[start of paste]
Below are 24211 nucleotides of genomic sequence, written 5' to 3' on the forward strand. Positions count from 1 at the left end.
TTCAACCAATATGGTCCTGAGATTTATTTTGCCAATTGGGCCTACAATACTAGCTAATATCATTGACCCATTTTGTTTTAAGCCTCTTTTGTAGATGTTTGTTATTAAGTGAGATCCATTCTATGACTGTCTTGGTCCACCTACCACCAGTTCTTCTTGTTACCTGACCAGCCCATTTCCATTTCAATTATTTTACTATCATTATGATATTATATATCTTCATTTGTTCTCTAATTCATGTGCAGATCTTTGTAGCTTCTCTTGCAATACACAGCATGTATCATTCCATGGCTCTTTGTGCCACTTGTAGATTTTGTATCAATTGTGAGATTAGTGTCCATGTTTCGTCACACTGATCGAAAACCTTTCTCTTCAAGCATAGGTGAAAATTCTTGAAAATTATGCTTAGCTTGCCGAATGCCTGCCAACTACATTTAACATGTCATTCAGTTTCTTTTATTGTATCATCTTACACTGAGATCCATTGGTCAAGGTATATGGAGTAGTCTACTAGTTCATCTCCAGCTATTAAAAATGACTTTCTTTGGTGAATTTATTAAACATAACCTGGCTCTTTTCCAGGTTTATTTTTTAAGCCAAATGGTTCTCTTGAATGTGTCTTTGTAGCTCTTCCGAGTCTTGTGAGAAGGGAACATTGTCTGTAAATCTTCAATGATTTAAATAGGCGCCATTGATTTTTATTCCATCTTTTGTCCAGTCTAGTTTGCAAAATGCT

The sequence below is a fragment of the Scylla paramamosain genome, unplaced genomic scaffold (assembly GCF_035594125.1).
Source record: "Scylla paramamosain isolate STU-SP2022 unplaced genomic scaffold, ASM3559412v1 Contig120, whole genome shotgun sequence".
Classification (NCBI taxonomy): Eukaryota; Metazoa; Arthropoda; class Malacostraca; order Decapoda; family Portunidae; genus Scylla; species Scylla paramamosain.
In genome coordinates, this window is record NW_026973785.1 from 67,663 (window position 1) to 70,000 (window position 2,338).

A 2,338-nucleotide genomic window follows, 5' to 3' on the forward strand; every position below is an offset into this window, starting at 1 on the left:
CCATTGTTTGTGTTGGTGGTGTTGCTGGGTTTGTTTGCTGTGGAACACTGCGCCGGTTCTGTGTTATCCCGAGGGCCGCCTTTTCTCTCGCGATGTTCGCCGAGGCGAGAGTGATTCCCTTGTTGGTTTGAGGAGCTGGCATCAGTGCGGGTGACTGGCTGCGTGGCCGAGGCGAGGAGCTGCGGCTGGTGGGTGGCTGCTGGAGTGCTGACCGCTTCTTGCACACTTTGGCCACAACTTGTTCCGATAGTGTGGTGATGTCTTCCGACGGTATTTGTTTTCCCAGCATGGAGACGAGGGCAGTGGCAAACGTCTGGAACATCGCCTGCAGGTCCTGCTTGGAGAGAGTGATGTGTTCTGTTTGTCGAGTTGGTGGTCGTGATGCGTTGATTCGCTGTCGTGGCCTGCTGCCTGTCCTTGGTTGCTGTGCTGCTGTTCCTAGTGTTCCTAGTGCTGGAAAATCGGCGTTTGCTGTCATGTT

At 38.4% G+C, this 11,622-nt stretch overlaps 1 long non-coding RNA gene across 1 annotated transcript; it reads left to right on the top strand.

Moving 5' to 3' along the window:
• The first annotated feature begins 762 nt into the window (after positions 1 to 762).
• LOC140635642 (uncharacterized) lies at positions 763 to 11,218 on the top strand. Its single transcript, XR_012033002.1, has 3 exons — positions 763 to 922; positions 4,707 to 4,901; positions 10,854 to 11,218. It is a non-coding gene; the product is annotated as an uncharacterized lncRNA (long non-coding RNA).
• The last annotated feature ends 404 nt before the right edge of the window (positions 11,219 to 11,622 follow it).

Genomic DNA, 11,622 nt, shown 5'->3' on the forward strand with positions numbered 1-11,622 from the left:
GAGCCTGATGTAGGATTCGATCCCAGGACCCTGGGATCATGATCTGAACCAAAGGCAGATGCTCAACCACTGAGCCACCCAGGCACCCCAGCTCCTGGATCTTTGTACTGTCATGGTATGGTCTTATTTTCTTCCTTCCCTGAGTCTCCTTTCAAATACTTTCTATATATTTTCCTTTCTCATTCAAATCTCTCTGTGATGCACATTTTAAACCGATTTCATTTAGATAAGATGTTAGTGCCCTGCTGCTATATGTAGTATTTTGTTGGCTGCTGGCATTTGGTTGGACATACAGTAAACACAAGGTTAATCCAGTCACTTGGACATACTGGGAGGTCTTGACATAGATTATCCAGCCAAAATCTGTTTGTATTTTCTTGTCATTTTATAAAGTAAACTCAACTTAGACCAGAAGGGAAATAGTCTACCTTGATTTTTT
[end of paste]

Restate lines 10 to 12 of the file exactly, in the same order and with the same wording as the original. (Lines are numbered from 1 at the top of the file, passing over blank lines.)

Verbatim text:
Moving 5' to 3' along the window:
• The first annotated feature begins 762 nt into the window (after positions 1 to 762).
• LOC140635642 (uncharacterized) lies at positions 763 to 11,218 on the top strand. Its single transcript, XR_012033002.1, has 3 exons — positions 763 to 922; positions 4,707 to 4,901; positions 10,854 to 11,218. It is a non-coding gene; the product is annotated as an uncharacterized lncRNA (long non-coding RNA).